The kind that you feel to your very core. The kind that stops you in your tracks. The kind that makes you lose your appetite, your direction, your joy. The kind that turns your entire world upside down. The kind that pulls you back into bed and drains you- of everything.
Four years of that kind of grief.
Here’s some things I’ve learned about grief in the past four years:
It SUCKS. It takes your happiness and your spirit and it CHANGES you. I’m not the same person I was before I lost my mom. I’m just not. A big part of me has changed. I’ve seen things I can’t unsee. I’ve experienced things I can’t forget (cancer is so unkind). I went through some very difficult things that make me see things a little different now.
Grief changes. And it comes in waves. And it’s all-consuming sometimes, and then slowly, as the days go on and the years go on, it changes in itself. It comes less frequently. The waves still come, they still crash into you and pull you under, but it’s less than it was before.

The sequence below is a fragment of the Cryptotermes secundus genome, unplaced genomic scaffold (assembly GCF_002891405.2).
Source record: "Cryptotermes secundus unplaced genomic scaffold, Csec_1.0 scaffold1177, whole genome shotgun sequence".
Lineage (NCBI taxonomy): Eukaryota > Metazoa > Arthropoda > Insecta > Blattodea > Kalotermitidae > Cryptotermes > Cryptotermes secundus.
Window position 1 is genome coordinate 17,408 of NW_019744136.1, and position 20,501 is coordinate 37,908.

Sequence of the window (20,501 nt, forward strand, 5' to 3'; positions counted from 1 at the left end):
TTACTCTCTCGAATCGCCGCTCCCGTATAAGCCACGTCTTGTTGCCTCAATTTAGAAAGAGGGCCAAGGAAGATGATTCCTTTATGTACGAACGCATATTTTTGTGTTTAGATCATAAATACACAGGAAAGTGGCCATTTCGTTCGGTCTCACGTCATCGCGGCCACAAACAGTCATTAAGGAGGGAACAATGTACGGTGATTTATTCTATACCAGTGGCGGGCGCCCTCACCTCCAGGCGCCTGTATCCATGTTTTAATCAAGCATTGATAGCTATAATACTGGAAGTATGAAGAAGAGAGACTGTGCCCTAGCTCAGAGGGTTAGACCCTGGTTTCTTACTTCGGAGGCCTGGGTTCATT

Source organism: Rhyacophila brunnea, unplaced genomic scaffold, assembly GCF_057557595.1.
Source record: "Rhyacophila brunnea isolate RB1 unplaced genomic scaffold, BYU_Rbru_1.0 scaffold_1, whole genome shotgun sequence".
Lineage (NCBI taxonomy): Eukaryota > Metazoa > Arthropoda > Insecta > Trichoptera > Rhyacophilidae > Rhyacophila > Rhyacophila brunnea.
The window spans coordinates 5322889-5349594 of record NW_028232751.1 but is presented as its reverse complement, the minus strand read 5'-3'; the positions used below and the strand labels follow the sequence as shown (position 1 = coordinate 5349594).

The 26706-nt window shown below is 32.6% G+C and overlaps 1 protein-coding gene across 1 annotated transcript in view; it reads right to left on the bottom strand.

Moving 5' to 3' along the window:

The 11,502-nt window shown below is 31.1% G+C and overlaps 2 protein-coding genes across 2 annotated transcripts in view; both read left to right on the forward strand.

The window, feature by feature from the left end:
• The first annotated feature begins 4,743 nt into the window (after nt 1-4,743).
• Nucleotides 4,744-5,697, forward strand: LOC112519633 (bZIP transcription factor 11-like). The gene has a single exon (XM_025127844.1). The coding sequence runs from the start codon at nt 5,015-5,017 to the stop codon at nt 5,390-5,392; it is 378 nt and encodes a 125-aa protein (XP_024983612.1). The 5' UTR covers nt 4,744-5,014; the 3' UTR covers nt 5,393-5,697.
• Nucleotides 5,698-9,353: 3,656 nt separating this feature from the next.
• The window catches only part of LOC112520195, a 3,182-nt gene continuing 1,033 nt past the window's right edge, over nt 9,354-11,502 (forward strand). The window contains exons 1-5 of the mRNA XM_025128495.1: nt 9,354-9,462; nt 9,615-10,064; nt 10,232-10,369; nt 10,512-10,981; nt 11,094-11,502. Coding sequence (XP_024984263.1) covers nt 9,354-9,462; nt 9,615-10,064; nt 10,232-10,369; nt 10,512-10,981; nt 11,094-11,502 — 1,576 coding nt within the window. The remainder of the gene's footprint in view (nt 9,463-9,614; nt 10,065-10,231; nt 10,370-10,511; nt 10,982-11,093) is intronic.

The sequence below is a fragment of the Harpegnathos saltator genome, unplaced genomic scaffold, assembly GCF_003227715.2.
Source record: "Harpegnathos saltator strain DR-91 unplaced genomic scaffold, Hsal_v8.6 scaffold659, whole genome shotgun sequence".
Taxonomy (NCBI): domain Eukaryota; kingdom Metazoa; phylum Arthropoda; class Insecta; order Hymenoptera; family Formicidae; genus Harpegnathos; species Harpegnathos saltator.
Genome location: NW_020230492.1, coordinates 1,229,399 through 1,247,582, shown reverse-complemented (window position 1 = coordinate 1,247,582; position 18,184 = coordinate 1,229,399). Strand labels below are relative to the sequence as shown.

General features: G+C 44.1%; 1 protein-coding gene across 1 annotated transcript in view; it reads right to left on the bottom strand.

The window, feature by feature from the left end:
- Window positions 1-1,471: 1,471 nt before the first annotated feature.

But another thing I’ve learned: This doesn’t mean that it’s less important. This doesn’t mean you miss her or love her any less. I was so scared when people who had experienced this before me would tell me that “it gets easier.” I was scared that that meant I would forget her, or that I would love her less and I didn’t want that. I fought to never let that happen. But now I see, the words “It gets easier” hold so much behind them. You never forget, you never stop loving, you still hurt. I still ache and yearn for her to be here, with us. I still wish she wasn’t gone. Every day. But it just becomes a little easier to bear. Time does that. Thank God for time.
And then there’s also this: My grief, for me personally, has become much easier to bear because it has strengthened my faith. I know that my mom is in Heaven. I know that I will see her again. I know that she’s with us- not in person but in spirit. I can feel her. So I hold onto that. I hold onto the hope that we’ll meet again. I hold onto the trust I have in Jesus and the truth that only He can comfort me.
And He does. And so the tears come less frequently. The waves are less all-consuming. And I get through today, the anniversary of my mama’s departure into heaven. And I’m comforted.
But my heart still hurts.